thereby his passion was renewed.
So in the fullness of time the complicated devices of Bindon ripened, and he could go to Mwres and tell him that the young people were near despair.
“It’s time for you,” he said, “to let your parental affections have play. She’s been in blue canvas some months, and they’ve been cooped together in one of those Labour dens, and the little girl is dead. She knows now what his manhood is worth to her, by way of protection, poor girl. She’ll see things now in a clearer light. You go to her—I don’t want to appear in this affair yet—and point out to her how necessary it is that she should get a divorce from him… .”
“She’s obstinate,” said Mwres doubtfully.
“Spirit!” said Bindon. “She’s a wonderful girl—a wonderful girl!”
“Of course she will. But leave it open to her. Leave it open to her. And some day—in that stuffy den, in that irksome, toilsome life they can’t help it—they’ll have a quarrel. And then—”
Mwres meditated over the matter, and did as he was told.
Then Bindon, as he had arranged with his spiritual adviser, went into retreat. The retreat of the Huysmanite sect was a beautiful place, with the sweetest air in London, lit by natural sunlight, and with restful quadrangles of real grass open to the sky, where at the same time the penitent man of pleasure might enjoy all the pleasures of loafing and all the satisfaction of distinguished austerity. And, save for participation in the simple and wholesome dietary of the place and in certain magnificent chants, Bindon spent all his time in meditation upon the theme of Elizabeth, and the extreme purification his soul had undergone since he first saw her, and whether he would be able to get a dispensation to marry her from the experienced and sympathetic Father in spite of the approaching “sin” of her divorce; and then … Bindon would lean against a pillar of the quadrangle and lapse into reveries on the superiority of virtuous love to any other form of indulgence. A curious feeling in his back and chest that was trying to attract his attention, a disposition to be hot or shiver, a general sense of ill-health and cutaneous discomfort he did his best to ignore. All that of course belonged to the old life that he was shaking off.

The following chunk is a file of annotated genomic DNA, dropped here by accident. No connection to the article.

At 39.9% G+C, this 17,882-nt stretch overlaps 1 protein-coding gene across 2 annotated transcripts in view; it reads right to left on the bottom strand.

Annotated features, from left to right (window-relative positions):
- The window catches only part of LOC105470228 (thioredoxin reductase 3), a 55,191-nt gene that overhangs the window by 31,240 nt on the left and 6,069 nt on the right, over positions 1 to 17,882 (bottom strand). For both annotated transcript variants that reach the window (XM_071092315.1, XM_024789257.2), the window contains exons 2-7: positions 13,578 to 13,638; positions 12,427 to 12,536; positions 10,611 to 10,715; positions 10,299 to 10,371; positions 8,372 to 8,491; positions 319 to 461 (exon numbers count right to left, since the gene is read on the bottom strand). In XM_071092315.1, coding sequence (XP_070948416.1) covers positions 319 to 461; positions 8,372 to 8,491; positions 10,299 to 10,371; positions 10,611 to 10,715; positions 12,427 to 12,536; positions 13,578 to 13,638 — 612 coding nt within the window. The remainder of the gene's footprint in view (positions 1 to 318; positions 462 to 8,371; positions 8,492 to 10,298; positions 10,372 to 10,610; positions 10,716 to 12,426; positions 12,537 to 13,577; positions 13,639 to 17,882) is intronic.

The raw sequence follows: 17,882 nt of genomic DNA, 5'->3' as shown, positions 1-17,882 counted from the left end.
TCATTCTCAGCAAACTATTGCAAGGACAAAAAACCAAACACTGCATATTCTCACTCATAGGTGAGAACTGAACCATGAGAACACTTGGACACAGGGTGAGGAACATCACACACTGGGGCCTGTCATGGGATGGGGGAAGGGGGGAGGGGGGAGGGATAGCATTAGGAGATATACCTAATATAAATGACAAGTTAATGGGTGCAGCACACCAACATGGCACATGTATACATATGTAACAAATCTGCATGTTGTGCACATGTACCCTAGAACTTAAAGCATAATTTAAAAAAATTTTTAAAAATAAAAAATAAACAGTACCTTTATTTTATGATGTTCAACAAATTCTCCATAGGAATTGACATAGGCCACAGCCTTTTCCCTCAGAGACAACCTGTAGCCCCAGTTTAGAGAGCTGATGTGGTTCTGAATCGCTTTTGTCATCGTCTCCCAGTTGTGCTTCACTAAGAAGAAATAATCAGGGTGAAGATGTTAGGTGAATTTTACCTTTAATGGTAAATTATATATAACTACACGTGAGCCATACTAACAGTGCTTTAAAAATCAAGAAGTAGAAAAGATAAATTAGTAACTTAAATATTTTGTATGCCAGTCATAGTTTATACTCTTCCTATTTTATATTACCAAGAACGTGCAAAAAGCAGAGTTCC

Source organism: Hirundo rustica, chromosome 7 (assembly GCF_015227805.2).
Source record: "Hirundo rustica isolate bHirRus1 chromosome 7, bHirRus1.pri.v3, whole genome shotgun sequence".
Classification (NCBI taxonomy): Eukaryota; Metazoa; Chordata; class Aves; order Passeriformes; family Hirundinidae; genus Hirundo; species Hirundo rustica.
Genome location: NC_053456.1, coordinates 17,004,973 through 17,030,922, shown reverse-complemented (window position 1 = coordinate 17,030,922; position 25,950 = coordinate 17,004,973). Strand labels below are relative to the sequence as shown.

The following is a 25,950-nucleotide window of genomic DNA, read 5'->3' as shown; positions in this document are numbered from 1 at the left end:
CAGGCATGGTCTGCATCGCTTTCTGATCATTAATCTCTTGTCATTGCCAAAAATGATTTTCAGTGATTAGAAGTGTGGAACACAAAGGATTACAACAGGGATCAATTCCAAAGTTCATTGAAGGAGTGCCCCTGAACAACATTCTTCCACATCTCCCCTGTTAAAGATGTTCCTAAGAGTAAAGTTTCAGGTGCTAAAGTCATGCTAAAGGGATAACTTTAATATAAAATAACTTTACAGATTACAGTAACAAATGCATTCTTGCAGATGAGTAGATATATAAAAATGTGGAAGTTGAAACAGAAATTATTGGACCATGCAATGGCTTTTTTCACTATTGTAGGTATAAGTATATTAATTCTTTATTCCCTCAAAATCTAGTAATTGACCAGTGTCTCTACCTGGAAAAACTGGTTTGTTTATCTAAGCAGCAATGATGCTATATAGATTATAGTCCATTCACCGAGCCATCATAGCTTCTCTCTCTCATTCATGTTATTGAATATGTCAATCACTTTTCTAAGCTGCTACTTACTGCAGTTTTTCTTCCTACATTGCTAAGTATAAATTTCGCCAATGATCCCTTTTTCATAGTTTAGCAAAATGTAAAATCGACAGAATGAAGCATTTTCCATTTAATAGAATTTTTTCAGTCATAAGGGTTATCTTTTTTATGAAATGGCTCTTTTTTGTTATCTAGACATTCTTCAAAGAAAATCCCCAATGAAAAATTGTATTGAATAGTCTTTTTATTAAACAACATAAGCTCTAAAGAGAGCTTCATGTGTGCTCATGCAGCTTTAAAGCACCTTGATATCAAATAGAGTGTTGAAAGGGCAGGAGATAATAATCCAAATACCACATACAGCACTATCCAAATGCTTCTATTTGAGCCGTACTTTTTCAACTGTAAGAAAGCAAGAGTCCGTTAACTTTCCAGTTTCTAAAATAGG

When he came out of retreat he went at once to Mwres to ask for news of Elizabeth. Mwres was clearly under the impression that he was an exemplary father, profoundly touched about the heart by his child’s unhappiness. “She was pale,” he said, greatly moved; “She was pale. When I asked her to come away and leave him—and be happy—she put her head down upon the table”—Mwres sniffed—”and cried.”
His agitation was so great that he could say no more.